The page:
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Manufacturing

On The Division Of Labour
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On The Influence Of Durability On Price
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Of Copying By Punching
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On A New System Of Manufacturing
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Regulating Power
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Enquiries Previous To Commencing Any Manufactory






Category: On the domestic and political economy of manufactures

298. There are many enquiries which ought always to be made
previous to the commencement of the manufacture of any new
article. These chiefly relate to the expense of tools, machinery,
raw materials, and all the outgoings necessary for its
production; to the extent of demand which is likely to arise; to
the time in which the circulating capital will be replaced; and
to the quickness or slowness with which the new article will
supersede those already in use.

299. The expense of tools and of new machines will be more
difficult to ascertain, in proportion as they differ from those
already employed; but the variety in constant use in our various
manufactories, is such, that few inventions now occur in which
considerable resemblance may not be traced to others already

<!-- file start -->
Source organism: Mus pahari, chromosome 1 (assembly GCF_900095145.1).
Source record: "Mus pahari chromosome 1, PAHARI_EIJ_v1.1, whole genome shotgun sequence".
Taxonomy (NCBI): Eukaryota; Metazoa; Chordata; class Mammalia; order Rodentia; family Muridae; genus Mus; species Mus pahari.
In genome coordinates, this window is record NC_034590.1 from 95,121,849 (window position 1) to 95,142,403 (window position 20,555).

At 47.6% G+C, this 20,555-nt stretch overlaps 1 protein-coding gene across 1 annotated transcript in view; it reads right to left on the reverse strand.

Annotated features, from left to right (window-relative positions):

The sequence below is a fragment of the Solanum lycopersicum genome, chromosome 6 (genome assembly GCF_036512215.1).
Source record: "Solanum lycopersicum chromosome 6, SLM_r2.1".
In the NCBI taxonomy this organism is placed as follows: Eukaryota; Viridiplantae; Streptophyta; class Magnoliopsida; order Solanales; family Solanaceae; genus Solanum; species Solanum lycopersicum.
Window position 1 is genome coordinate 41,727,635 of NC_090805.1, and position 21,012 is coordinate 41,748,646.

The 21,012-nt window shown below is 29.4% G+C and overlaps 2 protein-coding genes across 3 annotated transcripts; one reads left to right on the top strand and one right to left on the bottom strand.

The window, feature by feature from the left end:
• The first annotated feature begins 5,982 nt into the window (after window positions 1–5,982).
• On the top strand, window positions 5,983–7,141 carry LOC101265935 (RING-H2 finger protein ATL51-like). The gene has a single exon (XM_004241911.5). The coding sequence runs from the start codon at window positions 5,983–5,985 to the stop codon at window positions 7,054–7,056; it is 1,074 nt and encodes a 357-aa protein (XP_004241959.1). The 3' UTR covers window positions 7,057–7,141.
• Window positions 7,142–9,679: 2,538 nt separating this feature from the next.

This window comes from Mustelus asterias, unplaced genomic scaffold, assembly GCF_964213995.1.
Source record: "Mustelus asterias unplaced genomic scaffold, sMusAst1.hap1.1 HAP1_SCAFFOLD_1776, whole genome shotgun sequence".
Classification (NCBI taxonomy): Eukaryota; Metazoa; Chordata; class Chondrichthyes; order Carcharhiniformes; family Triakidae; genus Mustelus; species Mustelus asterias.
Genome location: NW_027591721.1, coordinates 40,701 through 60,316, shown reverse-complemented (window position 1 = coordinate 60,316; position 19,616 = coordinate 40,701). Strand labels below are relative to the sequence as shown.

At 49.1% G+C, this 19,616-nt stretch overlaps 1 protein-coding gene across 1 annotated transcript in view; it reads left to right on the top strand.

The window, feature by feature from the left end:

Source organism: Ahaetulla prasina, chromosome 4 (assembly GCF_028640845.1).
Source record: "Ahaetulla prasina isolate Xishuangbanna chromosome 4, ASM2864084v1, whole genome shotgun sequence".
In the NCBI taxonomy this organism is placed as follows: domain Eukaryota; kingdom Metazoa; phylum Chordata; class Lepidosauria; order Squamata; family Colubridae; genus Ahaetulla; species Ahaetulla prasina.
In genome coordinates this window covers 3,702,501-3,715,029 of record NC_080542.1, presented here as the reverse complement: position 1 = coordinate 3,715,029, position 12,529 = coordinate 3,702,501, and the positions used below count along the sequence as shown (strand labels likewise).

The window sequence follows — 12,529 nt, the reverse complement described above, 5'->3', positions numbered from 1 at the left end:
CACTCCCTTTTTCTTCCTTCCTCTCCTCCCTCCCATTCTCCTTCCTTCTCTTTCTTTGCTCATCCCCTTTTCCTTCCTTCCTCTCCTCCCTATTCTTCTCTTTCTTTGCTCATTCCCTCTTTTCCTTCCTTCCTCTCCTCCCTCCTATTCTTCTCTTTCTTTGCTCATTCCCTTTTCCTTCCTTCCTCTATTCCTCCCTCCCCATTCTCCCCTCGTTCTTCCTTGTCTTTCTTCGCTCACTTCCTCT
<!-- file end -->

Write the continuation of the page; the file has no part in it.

constructed. The cost of the raw material is usually less
difficult to determine; but cases occasionally arise in which it
becomes important to examine whether the supply, at the given
price, can be depended upon: for, in the case of a small
consumption, the additional demand arising from a factory may
produce a considerable temporary rise, though it may ultimately
reduce the price.

300. The quantity of any new article likely to be consumed is
a most important subject for the consideration of the projector
of a new manufacture. As these pages are not intended for the
instruction of the manufacturer, but rather for the purpose of
giving a general view of the subject, an illustration of the way
in which such questions are regarded by practical men, will,
perhaps, be most instructive. The following extract from the
evidence given before a Committee of the House of Commons, in the
Report on Artizans and Machinery, shews the extent to which
articles apparently the most insignificant, are consumed, and the
view which the manufacturer takes of them.

The person examined on this occasion was Mr Ostler, a
manufacturer of glass beads and other toys of the same substance,
from Birmingham. Several of the articles made by him were placed
upon the table, for the inspection of the Committee of the House
of Commons, which held its meetings in one of the
committee-rooms.

Question. Is there any thing else you have to state upon this
subject?
Answer. Gentlemen may consider the articles on the table as
extremely insignificant: but perhaps I may surprise them a
little, by mentioning the following fact. Eighteen years ago, on
my first journey to London, a respectable-looking man, in the
city, asked me if I could supply him with dolls' eyes; and I was